Even when we quite deliberately stop calling science fiction by its original association-tainted name, even when we slice it up into stylistically and/or thematically disparate (or interrelated) subsubgenres, even when its authors are interviewed in serious newspapers and never once asked about their favourite rocket ships or whether they’ve met an alien… we still can’t agree on what it actually is, or how and why it works, or indeed whether it actually works at all.

And that, I’m increasingly convinced, is the true source of science fiction’s uniqueness and longevity. If we ever manage to define sf in a way that everyone can agree on, it’ll probably ossify and die within months. And you might even argue that it follows logically (in a way that Darwin might recognise) that sf has become interested in atemporality because atemporality is the best survival strategy available to it.

Just don’t ask me which came first, all right? 😉

[ * Yes, including this very blog. Honestly, I don’t plan these things; the Zeitgeist gods of RSS and email and Twitter just dump stuff in my lap every day, and sometimes it just so happens that the batch will contain two or three shiny little nuggets that happen to be the same colour or shape or texture. When it happens, I can’t help but pluck them out, make a set from them. Guess you might call it some sort of… pattern recognition?** ]

[ ** OK, I’ll get my coat. ]


I guess “cavepersons” would be more politically correct…

Paul Raven @ 11-01-2010

… but then if you’re trying to revive diets and lifestyles last lived by human beings in the Paleolithic era, you’re probably not too worried about political correctness, AMIRITE?

I kid you not; the latest lifestyle fad to sweep the hipster set in New York (if two handfuls of people can be fairly described as “sweeping”) is the caveman – chasing bodily vitality by eating and working out like hunter-gatherer protohumans would have done before the invention of agriculture [via MetaFilter; image by cote]:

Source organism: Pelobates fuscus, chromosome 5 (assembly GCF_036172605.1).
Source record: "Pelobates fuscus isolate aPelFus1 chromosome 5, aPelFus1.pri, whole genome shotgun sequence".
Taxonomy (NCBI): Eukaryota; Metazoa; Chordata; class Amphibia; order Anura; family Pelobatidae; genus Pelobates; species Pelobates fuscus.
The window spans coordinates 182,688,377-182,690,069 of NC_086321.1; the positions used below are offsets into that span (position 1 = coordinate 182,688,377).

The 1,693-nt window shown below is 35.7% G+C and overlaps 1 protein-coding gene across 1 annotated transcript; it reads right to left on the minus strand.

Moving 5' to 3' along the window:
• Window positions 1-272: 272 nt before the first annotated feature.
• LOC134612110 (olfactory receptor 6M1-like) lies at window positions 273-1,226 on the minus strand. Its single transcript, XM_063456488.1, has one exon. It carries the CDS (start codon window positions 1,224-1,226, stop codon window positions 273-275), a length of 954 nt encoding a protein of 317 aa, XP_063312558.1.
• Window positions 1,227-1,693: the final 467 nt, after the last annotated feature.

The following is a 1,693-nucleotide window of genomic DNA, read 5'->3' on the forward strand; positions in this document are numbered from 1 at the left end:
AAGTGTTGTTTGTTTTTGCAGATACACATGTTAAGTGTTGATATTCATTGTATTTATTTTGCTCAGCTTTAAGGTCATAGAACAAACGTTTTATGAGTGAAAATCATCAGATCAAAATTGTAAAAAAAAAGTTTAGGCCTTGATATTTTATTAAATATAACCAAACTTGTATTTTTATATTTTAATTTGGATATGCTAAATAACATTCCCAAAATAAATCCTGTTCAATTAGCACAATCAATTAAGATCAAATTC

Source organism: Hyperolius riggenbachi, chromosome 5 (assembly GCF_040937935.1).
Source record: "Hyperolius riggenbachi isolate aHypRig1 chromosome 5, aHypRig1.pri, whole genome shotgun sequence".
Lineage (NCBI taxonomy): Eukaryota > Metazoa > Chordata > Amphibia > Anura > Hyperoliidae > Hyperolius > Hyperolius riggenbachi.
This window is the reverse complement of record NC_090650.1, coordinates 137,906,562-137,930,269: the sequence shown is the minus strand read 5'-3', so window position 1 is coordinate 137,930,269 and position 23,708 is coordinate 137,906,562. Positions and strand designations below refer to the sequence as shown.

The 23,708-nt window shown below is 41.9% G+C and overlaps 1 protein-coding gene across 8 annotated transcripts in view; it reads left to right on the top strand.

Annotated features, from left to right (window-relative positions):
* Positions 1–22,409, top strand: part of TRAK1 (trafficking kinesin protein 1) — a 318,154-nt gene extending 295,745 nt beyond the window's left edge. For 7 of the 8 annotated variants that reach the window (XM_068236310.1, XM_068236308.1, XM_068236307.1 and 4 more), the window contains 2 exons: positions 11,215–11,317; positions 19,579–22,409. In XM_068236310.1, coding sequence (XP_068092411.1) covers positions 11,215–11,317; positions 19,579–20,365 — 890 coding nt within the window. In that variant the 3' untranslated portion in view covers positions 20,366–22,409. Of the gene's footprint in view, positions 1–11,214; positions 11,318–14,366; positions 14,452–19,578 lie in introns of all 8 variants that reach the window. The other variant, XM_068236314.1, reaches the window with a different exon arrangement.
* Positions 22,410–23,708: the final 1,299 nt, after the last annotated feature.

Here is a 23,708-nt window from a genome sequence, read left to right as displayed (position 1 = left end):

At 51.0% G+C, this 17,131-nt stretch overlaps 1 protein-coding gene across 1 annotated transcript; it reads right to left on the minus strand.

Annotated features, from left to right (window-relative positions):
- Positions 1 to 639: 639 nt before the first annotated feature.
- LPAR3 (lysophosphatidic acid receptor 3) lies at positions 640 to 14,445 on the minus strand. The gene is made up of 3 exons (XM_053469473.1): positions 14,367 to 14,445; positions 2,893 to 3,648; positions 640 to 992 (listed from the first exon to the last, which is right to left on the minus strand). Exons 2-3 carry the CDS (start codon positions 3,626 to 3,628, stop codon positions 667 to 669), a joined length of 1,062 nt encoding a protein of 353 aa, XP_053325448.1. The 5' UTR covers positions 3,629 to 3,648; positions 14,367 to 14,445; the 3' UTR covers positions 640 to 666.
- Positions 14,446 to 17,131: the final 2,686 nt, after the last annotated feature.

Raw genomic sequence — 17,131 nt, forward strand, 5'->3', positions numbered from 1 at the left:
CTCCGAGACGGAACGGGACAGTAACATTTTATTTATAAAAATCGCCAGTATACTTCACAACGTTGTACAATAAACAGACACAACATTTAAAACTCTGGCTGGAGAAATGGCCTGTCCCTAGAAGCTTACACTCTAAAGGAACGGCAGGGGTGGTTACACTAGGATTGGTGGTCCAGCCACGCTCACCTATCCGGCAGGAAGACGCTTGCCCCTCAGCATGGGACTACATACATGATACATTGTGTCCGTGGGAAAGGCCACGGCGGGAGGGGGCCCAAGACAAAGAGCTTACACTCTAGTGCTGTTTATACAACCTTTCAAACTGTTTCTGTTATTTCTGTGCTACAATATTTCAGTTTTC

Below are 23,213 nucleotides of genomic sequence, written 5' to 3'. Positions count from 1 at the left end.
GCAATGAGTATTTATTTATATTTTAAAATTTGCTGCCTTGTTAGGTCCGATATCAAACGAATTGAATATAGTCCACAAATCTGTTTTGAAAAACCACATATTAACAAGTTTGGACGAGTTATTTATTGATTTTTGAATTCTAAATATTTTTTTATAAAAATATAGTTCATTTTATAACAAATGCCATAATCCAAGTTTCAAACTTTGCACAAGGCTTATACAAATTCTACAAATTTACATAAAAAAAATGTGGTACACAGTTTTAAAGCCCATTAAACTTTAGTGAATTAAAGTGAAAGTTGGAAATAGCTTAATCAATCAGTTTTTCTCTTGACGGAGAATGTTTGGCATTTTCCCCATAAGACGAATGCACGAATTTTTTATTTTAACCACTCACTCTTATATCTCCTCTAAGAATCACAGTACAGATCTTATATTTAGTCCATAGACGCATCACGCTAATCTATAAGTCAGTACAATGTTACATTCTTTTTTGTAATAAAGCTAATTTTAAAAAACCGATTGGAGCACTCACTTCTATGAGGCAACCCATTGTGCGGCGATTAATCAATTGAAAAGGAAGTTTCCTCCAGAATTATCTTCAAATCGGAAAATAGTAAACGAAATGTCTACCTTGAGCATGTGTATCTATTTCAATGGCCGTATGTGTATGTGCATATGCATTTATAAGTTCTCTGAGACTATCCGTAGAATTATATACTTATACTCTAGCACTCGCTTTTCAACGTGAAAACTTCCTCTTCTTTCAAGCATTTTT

The caveman lifestyle, in Mr. Durant’s interpretation, involves eating large quantities of meat and then fasting between meals to approximate the lean times that his distant ancestors faced between hunts. Vegetables and fruit are fine, but he avoids foods like bread that were unavailable before the invention of agriculture. Mr. Durant believes the human body evolved for a hunter-gatherer lifestyle, and his goal is to wean himself off what he sees as many millenniums of bad habits.

These urban cavemen also choose exercise routines focused on sprinting and jumping, to replicate how a prehistoric person might have fled from a mastodon.

One notable New Yorican paleo is Nassim “Black Swan” Taleb, but I suspect even such odd-ball celebrity endorsements are unlikely to popularise a lifestyle that involves eating raw meat, or fasting for 36-hour periods that end in a strenuous workout before your next meal. That said, all it might take to smear it all over the gossip mags is getting some vapid Ashton Kutcher-a-like to try it for a week. Move over, Atkins…